I’m greener than you syndrome

One of the big problems I’m having with “No Impact week“ is that it feels kind of competitive:  many bloggers seems to be saying “I’m greener than you.”  I want to do my part, but I don’t want to become like the woman who came to a dinner party at our home and went through our kitchen garbage to look for items that “should” be recycled.

I think it’s easy to get obsessed with individual actions and not participate in the bigger issue.  It’s kind of like addressing the feral cat problem by simply neutering one’s cats and keeping them indoors.  Yes, that means you’re a responsible pet owner, but it doesn’t do anything to curb the wild cat reproduction, the overcrowded animal shelters, and the people who don’t spay or neuter or vaccinate.  So, the problem escalates, while the “good” cat owner feels superior and looks down on the neighbor who appears uncaring.  The issue will only be addressed fully when people come together to work on solutions and support each other on community-wide initiatives.

I think this experiment has been instructive in some regards, as far as making me aware of my consumption.  But I have to admit I kind of resent feeling guilty about buying olives or blueberries when there are millions of people in the world enjoying them freely.  Maybe ignorance is bliss and awareness is hell.

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3 thoughts on “I’m greener than you syndrome

  1. I feel the same way! It’s been a fun week so far–enlightening and all–but I don’t want to be made to feel guilty because I was “less green” about a choice I made. I recently blogged about this too.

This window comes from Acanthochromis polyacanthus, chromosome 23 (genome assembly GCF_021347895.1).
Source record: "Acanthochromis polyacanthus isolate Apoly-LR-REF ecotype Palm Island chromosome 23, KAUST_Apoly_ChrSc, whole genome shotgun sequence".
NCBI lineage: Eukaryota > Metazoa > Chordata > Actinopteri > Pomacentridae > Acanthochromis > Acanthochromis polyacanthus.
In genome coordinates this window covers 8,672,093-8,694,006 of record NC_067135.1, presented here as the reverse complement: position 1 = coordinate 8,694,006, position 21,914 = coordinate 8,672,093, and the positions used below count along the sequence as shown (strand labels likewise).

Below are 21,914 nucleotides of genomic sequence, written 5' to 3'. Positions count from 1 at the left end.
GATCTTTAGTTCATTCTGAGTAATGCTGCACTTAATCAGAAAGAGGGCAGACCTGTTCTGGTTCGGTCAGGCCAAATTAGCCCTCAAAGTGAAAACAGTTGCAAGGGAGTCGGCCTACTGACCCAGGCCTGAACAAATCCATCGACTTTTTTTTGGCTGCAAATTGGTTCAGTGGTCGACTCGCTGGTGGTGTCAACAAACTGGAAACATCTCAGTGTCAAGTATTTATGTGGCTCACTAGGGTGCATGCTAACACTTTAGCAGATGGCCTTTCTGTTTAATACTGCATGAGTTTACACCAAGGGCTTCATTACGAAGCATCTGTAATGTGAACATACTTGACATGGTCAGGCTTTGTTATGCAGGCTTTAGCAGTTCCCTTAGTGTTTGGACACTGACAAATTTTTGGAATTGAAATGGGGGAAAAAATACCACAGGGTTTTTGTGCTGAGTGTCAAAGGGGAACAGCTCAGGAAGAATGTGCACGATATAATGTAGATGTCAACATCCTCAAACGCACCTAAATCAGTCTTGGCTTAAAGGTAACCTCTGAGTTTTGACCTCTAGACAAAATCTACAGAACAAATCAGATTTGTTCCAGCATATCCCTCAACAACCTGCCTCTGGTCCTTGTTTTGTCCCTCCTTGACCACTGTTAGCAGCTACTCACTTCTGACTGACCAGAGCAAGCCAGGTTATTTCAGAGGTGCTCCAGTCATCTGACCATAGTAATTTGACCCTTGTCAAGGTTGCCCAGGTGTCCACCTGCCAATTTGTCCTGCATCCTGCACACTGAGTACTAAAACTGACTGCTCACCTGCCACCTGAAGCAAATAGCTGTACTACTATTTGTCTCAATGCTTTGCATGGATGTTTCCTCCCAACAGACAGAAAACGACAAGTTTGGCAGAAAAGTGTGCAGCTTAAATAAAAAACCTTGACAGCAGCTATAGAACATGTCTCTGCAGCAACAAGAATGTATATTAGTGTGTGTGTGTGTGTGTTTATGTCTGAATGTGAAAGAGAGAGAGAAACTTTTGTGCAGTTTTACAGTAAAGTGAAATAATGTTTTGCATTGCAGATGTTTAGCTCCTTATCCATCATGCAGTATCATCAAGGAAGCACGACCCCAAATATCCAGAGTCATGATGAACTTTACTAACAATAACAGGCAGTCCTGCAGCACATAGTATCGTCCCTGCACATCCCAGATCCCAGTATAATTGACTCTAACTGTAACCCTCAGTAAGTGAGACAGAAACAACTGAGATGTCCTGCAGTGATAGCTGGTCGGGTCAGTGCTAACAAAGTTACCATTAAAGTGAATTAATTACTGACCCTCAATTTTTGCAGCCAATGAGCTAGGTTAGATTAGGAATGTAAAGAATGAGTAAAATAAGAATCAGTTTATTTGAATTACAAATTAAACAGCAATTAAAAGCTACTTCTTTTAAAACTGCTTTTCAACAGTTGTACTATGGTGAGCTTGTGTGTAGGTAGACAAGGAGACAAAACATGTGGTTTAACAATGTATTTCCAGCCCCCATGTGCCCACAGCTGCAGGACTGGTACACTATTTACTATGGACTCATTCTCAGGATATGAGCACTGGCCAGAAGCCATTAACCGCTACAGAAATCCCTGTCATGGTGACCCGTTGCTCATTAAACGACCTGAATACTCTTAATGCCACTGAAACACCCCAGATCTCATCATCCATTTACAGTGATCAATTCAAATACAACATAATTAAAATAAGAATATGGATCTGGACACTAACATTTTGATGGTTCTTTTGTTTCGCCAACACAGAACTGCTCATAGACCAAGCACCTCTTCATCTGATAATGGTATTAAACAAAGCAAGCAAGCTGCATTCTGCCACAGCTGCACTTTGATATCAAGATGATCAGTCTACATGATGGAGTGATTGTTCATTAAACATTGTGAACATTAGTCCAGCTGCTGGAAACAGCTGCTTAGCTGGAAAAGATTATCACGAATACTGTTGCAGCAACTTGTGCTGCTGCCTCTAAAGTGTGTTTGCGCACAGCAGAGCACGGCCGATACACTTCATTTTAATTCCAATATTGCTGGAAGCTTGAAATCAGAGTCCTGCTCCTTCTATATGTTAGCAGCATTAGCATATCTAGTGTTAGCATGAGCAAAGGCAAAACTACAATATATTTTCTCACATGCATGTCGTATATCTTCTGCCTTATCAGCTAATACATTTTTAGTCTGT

2. Well said! I dislike that competitive aspect of this, too! I find it hard to avoid sounding sickeningly self-righteous when documenting this sort of thing. I read my own posts and hate myself, but I don’t have the computer time & mental energy to insert compensatory self-deprecating language into my posts, and I fear that would just come off as disingenuous, anyway. I completely agree that the fundamental problems are only going to be effectively addressed when we work together on the large things; I can spend all the time I want avoiding plastic and turning the lights off, but I think we need individual action/choice and larger systemic change, together.

  3. I think you’ve articulated this issue very well. Most people I know, from those who occasionally recycle a plastic water bottle to super green heroes, grew into their practices with baby steps. I have myself, and I presently fall somewhere between the two. I thought twice about posting my video about less impact not being about deprivation because I was sure that someone would view it and find fault with something that could be greener. But I put it out there- not allowing perfection to get in the way of progress. That being said, I think one reason it’s harder to be magnanimous about green issues is that we all share the planet- so personal actions affect us all. This week has helped me personally to tidy up some habits where I had become careless, and to develop some good habits. Thank you for your candor and for sharing.

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